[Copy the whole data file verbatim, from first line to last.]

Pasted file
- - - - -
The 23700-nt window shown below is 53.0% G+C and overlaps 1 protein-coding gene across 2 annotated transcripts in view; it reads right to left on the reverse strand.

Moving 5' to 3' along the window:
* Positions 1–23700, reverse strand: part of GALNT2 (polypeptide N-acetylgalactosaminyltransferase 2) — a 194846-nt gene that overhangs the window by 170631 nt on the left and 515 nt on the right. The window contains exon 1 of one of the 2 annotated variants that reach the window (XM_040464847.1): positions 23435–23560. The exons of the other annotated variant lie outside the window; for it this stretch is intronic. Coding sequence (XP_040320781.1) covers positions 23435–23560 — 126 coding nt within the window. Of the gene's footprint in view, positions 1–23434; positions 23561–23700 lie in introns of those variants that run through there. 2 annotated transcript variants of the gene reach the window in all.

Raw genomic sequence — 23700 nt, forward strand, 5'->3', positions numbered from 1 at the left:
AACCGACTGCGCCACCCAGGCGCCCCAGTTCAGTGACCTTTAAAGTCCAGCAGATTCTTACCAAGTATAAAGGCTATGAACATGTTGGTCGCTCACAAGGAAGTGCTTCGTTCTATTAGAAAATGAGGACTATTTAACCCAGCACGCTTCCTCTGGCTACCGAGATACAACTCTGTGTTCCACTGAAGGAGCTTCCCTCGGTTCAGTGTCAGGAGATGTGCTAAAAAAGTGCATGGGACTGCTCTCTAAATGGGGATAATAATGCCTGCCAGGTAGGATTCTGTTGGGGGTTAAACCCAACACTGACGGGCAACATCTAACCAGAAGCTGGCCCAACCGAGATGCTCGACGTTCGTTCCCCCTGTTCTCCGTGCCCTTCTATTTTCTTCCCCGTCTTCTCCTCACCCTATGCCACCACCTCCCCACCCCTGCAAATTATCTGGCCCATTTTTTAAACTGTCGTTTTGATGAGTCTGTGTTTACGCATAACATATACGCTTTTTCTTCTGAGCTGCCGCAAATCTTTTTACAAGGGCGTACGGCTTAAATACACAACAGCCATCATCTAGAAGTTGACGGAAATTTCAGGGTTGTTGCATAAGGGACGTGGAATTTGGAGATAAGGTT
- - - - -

The 23700-nt window shown below is 53.0% G+C and overlaps 1 protein-coding gene across 2 annotated transcripts in view; it reads right to left on the reverse strand.

Moving 5' to 3' along the window:
* Positions 1–23700, reverse strand: part of GALNT2 (polypeptide N-acetylgalactosaminyltransferase 2) — a 194846-nt gene that overhangs the window by 170631 nt on the left and 515 nt on the right. The window contains exon 1 of one of the 2 annotated variants that reach the window (XM_040464847.1): positions 23435–23560. The exons of the other annotated variant lie outside the window; for it this stretch is intronic. Coding sequence (XP_040320781.1) covers positions 23435–23560 — 126 coding nt within the window. Of the gene's footprint in view, positions 1–23434; positions 23561–23700 lie in introns of those variants that run through there. 2 annotated transcript variants of the gene reach the window in all.

Raw genomic sequence — 23700 nt, forward strand, 5'->3', positions numbered from 1 at the left:
AACCGACTGCGCCACCCAGGCGCCCCAGTTCAGTGACCTTTAAAGTCCAGCAGATTCTTACCAAGTATAAAGGCTATGAACATGTTGGTCGCTCACAAGGAAGTGCTTCGTTCTATTAGAAAATGAGGACTATTTAACCCAGCACGCTTCCTCTGGCTACCGAGATACAACTCTGTGTTCCACTGAAGGAGCTTCCCTCGGTTCAGTGTCAGGAGATGTGCTAAAAAAGTGCATGGGACTGCTCTCTAAATGGGGATAATAATGCCTGCCAGGTAGGATTCTGTTGGGGGTTAAACCCAACACTGACGGGCAACATCTAACCAGAAGCTGGCCCAACCGAGATGCTCGACGTTCGTTCCCCCTGTTCTCCGTGCCCTTCTATTTTCTTCCCCGTCTTCTCCTCACCCTATGCCACCACCTCCCCACCCCTGCAAATTATCTGGCCCATTTTTTAAACTGTCGTTTTGATGAGTCTGTGTTTACGCATAACATATACGCTTTTTCTTCTGAGCTGCCGCAAATCTTTTTACAAGGGCGTACGGCTTAAATACACAACAGCCATCATCTAGAAGTTGACGGAAATTTCAGGGTTGTTGCATAAGGGACGTGGAATTTGGAGATAAGGTT